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The 4 Main Consequences Of The ACC's Grant Of Media Rights Deal, Pertaining To Conference Realignment

Is the conference safe now?

This morning, David Glenn of reported that all of the ACC's 15 members reached an agreement on a grant of media rights until 2027.

What does that actually mean? Basically, any school which wants to leave the ACC will not be able bring over any TV money to its new conference - until 2027. It removes the incentive for a school to leave - it would be forfeiting all television dollars for a period of years.

What are the consequences of the deal, as it pertains to conference realignment?

1. ACC schools are committing themselves to the conference, and won't bolt

This seems pretty obvious, but it's worth repeating given the instability of the college athletics landscape over the past decade. There is really no longer an incentive for an ACC team to leave for another conference; remember, all of this is about money. And guess what...

2. The Big Ten is probably stuck at 14 schools for a long time

The B1G recently added both Rutgers and Maryland, grabbing two more media markets it thought it needed to continue its world domination. There were rumors of some combination of UVA, Georgia Tech and UNC moving to the conference next, but nothing ever materialized. Obviously, that can't happen now. If the ACC isn't open for poaching, where does the Big Ten turn? The Big 12 has a similar grant of media rights deal, as does the Pac-12. So unless it wants to take a shot at some SEC teams (the only major conference which doesn't have one of these, yet), it may be stuck at 14 schools. 

Of course, it could take a look at UConn and Cincinnati. But it'd be highly unlikely that the heavyweights of the conference would be in favor of splitting profits with either of those schools - they just don't bring enough to the table.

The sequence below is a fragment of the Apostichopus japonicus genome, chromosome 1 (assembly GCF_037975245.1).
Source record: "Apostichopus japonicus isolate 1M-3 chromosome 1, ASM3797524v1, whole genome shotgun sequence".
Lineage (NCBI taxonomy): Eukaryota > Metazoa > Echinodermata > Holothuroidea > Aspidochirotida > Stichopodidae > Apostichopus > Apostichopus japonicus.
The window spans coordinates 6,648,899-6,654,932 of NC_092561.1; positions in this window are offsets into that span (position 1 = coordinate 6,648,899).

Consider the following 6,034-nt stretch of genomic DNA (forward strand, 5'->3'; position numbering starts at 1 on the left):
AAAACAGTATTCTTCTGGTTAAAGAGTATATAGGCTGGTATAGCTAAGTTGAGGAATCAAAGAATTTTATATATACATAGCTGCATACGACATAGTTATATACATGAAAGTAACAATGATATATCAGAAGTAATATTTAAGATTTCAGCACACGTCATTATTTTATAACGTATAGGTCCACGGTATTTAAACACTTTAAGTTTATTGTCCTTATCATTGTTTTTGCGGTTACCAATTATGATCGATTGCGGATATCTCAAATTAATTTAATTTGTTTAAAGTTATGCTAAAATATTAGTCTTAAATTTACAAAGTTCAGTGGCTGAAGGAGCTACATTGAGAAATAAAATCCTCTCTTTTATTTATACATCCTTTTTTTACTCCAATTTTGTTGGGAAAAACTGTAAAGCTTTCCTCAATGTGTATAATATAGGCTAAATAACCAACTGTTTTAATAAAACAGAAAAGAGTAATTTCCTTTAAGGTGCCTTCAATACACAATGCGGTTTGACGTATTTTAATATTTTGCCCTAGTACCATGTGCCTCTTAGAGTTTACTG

3. The Big 12 is probably stuck at 10 schools for a long time

The rumors about Florida State and another school (Clemson was tossed around a great deal) bolting for the Big 12 should now end as well. Just as was the case with the Big Ten, it was always presumed that if the Big 12 were to expand, it would be looking east. 

Could the conference add schools like SMU and Houston? Sure. But getting to 12 teams isn't a necessity, and any additions further split the pot for existing members. Getting FSU and Clemson would have been a much, much different situation.

4. UConn and Cincinnati should get used to life in the AAC

The big losers today are the Huskies and the Bearcats. Both schools have made it known that they'd prefer to be in a power conference, and the fact that this deal halts the domino effect is bad news. 

If schools like UNC and Georgia Tech were to leave for the Big Ten, the ACC might have looked to replace them. After all, that's how Louisville got itself off the sinking Big East ship - the Cardinals replaced Maryland. With no major conferences left for poaching (save the SEC, which won't happen), there should be a lack of movement in conference realignment for quite some time.